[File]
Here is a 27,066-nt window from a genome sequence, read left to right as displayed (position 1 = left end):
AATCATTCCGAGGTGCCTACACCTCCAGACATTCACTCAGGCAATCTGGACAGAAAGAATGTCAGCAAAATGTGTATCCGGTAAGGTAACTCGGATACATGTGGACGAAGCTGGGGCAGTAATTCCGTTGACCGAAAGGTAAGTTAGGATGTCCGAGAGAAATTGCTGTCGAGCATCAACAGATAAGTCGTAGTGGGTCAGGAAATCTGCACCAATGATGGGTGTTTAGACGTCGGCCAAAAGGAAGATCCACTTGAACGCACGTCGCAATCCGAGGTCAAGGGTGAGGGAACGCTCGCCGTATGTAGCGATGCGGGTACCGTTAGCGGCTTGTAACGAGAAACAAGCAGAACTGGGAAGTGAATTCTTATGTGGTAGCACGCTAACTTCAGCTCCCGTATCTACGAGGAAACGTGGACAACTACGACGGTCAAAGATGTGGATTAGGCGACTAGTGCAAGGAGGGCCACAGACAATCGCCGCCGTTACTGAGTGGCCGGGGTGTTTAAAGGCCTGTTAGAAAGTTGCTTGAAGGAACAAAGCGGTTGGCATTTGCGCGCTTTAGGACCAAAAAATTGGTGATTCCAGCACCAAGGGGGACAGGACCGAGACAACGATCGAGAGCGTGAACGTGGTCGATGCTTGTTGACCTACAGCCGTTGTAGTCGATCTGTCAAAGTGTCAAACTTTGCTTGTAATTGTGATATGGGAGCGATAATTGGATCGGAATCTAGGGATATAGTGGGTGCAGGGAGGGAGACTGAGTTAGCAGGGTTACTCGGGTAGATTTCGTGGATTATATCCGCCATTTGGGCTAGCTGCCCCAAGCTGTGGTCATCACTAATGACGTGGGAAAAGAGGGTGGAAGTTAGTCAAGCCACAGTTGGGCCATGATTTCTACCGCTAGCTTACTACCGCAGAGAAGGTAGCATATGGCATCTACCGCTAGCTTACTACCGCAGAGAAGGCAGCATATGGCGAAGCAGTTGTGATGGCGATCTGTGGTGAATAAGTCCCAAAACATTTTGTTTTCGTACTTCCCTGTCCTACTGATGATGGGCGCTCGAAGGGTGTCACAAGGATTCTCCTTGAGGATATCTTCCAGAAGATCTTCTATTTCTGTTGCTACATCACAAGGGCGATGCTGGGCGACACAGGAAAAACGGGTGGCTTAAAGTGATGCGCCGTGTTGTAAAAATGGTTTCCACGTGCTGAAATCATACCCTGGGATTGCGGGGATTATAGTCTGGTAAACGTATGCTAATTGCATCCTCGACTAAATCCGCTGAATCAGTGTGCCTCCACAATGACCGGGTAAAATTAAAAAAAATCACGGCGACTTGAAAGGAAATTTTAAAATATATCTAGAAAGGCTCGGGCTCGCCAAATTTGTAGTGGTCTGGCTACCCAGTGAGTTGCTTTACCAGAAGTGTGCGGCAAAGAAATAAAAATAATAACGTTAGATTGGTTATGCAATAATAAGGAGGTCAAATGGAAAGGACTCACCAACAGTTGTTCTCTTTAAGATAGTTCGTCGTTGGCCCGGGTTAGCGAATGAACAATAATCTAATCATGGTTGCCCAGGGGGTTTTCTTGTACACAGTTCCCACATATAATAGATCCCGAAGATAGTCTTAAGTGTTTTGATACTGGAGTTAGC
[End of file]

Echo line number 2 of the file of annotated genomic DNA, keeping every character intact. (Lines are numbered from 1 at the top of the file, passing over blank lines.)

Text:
AATCATTCCGAGGTGCCTACACCTCCAGACATTCACTCAGGCAATCTGGACAGAAAGAATGTCAGCAAAATGTGTATCCGGTAAGGTAACTCGGATACATGTGGACGAAGCTGGGGCAGTAATTCCGTTGACCGAAAGGTAAGTTAGGATGTCCGAGAGAAATTGCTGTCGAGCATCAACAGATAAGTCGTAGTGGGTCAGGAAATCTGCACCAATGATGGGTGTTTAGACGTCGGCCAAAAGGAAGATCCACTTGAACGCACGTCGCAATCCGAGGTCAAGGGTGAGGGAACGCTCGCCGTATGTAGCGATGCGGGTACCGTTAGCGGCTTGTAACGAGAAACAAGCAGAACTGGGAAGTGAATTCTTATGTGGTAGCACGCTAACTTCAGCTCCCGTATCTACGAGGAAACGTGGACAACTACGACGGTCAAAGATGTGGATTAGGCGACTAGTGCAAGGAGGGCCACAGACAATCGCCGCCGTTACTGAGTGGCCGGGGTGTTTAAAGGCCTGTTAGAAAGTTGCTTGAAGGAACAAAGCGGTTGGCATTTGCGCGCTTTAGGACCAAAAAATTGGTGATTCCAGCACCAAGGGGGACAGGACCGAGACAACGATCGAGAGCGTGAACGTGGTCGATGCTTGTTGACCTACAGCCGTTGTAGTCGATCTGTCAAAGTGTCAAACTTTGCTTGTAATTGTGATATGGGAGCGATAATTGGATCGGAATCTAGGGATATAGTGGGTGCAGGGAGGGAGACTGAGTTAGCAGGGTTACTCGGGTAGATTTCGTGGATTATATCCGCCATTTGGGCTAGCTGCCCCAAGCTGTGGTCATCACTAATGACGTGGGAAAAGAGGGTGGAAGTTAGTCAAGCCACAGTTGGGCCATGATTTCTACCGCTAGCTTACTACCGCAGAGAAGGTAGCATATGGCATCTACCGCTAGCTTACTACCGCAGAGAAGGCAGCATATGGCGAAGCAGTTGTGATGGCGATCTGTGGTGAATAAGTCCCAAAACATTTTGTTTTCGTACTTCCCTGTCCTACTGATGATGGGCGCTCGAAGGGTGTCACAAGGATTCTCCTTGAGGATATCTTCCAGAAGATCTTCTATTTCTGTTGCTACATCACAAGGGCGATGCTGGGCGACACAGGAAAAACGGGTGGCTTAAAGTGATGCGCCGTGTTGTAAAAATGGTTTCCACGTGCTGAAATCATACCCTGGGATTGCGGGGATTATAGTCTGGTAAACGTATGCTAATTGCATCCTCGACTAAATCCGCTGAATCAGTGTGCCTCCACAATGACCGGGTAAAATTAAAAAAAATCACGGCGACTTGAAAGGAAATTTTAAAATATATCTAGAAAGGCTCGGGCTCGCCAAATTTGTAGTGGTCTGGCTACCCAGTGAGTTGCTTTACCAGAAGTGTGCGGCAAAGAAATAAAAATAATAACGTTAGATTGGTTATGCAATAATAAGGAGGTCAAATGGAAAGGACTCACCAACAGTTGTTCTCTTTAAGATAGTTCGTCGTTGGCCCGGGTTAGCGAATGAACAATAATCTAATCATGGTTGCCCAGGGGGTTTTCTTGTACACAGTTCCCACATATAATAGATCCCGAAGATAGTCTTAAGTGTTTTGATACTGGAGTTAGC